Frank van den Bosch,
Femke van den Berg,
Peter Hobbelen, and
First, third, and fourth authors: Rothamsted Research, West Common, Harpenden, AL5 2JQ, United Kingdom; second author: ADAS High Mowthorpe, Dugglesby YO17 8BP, United Kingdom; and fifth author: Environment & Agriculture, Centre for Crop and Disease Management (CCDM), Curtin University, Bentley, WA 6102, Australia.
Go to article:
Accepted for publication 14 August 2014.
We have reviewed the experimental and modeling evidence on the use of mixtures of fungicides of differing modes of action as a resistance management tactic. The evidence supports the following conclusions.
1. Adding a mixing partner to a fungicide that is at-risk of resistance (without lowering the dose of the at-risk fungicide) reduces the rate of selection for fungicide resistance. This holds for the use of mixing partner fungicides that have either multi-site or single-site modes of action. The resulting predicted increase in the effective life of the at-risk fungicide can be large enough to be of practical relevance. The more effective the mixing partner (due to inherent activity and/or dose), the larger the reduction in selection and the larger the increase in effective life of the at-risk fungicide.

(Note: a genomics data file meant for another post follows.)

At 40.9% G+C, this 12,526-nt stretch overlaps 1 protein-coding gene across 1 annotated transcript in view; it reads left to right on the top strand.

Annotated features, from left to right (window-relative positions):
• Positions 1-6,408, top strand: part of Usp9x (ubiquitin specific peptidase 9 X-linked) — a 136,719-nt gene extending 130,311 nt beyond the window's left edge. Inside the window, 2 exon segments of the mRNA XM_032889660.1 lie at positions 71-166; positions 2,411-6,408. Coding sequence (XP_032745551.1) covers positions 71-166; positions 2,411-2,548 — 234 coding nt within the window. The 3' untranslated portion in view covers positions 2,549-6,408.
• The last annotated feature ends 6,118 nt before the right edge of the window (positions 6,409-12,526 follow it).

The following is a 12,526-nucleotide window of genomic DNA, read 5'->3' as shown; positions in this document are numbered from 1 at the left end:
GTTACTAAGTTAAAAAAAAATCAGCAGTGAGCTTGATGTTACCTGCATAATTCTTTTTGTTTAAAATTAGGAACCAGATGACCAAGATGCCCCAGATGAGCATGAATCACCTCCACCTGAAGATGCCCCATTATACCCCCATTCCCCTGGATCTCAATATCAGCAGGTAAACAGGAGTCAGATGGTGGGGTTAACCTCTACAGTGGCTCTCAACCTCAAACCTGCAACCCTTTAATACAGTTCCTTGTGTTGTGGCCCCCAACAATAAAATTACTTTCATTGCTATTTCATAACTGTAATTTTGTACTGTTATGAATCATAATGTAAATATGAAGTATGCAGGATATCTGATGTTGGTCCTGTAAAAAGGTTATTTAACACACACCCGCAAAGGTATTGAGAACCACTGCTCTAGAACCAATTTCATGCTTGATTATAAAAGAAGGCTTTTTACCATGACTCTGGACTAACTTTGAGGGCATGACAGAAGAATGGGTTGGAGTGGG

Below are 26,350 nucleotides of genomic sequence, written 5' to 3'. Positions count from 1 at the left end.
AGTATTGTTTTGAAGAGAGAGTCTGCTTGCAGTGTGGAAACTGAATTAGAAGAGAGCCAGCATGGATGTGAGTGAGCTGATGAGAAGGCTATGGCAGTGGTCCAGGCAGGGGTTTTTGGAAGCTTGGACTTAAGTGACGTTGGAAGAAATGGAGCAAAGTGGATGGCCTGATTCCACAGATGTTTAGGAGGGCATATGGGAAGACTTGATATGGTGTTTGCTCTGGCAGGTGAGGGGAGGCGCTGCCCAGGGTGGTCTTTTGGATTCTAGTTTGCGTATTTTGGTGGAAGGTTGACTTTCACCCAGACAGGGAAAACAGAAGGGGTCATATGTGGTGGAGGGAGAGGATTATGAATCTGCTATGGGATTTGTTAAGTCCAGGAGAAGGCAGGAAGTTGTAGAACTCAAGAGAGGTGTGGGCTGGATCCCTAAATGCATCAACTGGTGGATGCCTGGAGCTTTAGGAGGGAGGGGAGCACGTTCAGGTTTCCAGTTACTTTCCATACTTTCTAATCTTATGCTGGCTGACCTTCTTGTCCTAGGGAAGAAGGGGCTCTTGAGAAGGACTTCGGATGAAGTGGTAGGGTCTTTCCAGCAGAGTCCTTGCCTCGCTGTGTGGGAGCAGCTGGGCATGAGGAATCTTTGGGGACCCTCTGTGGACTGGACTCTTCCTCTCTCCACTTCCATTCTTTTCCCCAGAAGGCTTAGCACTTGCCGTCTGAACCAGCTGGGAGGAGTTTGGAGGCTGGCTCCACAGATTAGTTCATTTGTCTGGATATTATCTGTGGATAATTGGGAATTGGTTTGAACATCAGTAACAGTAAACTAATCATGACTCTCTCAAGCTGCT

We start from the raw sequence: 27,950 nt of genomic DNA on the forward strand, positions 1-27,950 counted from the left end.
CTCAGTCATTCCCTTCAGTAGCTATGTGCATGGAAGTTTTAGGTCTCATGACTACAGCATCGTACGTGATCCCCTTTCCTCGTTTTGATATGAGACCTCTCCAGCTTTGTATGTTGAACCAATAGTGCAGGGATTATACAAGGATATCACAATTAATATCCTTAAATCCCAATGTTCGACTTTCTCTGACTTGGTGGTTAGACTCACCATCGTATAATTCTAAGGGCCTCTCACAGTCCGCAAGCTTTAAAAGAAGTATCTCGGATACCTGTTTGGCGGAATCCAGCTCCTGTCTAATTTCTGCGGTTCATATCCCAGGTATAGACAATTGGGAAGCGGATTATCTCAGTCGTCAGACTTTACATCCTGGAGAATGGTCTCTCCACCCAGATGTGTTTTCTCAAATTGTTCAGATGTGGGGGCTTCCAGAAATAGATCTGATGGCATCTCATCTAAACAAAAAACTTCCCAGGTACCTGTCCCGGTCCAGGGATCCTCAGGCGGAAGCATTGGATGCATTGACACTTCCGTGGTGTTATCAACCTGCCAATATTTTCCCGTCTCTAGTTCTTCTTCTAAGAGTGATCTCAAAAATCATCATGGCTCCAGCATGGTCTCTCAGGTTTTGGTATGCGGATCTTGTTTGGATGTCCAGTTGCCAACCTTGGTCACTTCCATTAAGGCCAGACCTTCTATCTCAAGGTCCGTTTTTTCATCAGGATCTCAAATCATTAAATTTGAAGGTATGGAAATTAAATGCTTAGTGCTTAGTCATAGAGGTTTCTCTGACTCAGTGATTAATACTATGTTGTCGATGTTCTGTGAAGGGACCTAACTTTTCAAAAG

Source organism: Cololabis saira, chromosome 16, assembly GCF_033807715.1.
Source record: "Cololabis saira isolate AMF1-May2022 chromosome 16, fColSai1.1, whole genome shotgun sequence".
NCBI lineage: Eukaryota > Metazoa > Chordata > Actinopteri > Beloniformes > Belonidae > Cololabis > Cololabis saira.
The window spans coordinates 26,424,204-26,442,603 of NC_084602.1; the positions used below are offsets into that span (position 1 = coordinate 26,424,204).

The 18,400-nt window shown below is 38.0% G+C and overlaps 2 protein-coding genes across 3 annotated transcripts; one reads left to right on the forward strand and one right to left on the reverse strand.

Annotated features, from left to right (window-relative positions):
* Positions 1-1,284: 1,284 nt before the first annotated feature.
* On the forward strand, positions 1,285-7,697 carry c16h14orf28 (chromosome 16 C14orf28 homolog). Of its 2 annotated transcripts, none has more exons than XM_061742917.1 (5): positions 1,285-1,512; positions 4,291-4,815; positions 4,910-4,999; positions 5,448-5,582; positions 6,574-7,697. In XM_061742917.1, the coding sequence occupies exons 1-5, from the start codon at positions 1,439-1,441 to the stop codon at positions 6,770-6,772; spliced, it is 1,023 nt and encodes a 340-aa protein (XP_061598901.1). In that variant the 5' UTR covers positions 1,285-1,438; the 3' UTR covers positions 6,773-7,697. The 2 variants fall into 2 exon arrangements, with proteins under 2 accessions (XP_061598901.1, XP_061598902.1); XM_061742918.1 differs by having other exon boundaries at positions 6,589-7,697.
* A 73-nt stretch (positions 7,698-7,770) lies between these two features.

2. Adding a mixing partner while lowering the dose of the at-risk fungicide reduces the selection for fungicide resistance, without compromising effective disease control. The very few studies existing suggest that the reduction in selection is more sensitive to lowering the dose of the at-risk fungicide than to increasing the dose of the mixing partner.
3. Although there are very few studies, the existing evidence suggests that mixing two at-risk fungicides is also a useful resistance management tactic.
The aspects that have received too little attention to draw generic conclusions about the effectiveness of fungicide mixtures as resistance management strategies are as follows: (i) the relative effect of the dose of the two mixing partners on selection for fungicide resistance, (ii) the effect of mixing on the effective life of a fungicide (the time from introduction of the fungicide mode of action to the time point where the fungicide can no longer maintain effective disease control), (iii) polygenically determined resistance, (iv) mixtures of two at-risk fungicides, (v) the emergence phase of resistance evolution and the effects of mixtures during this phase, and (vi) monocyclic diseases and nonfoliar diseases. The lack of studies on these aspects of mixture use of fungicides should be a warning against overinterpreting the findings in this review.
© 2014 The American Phytopathological Society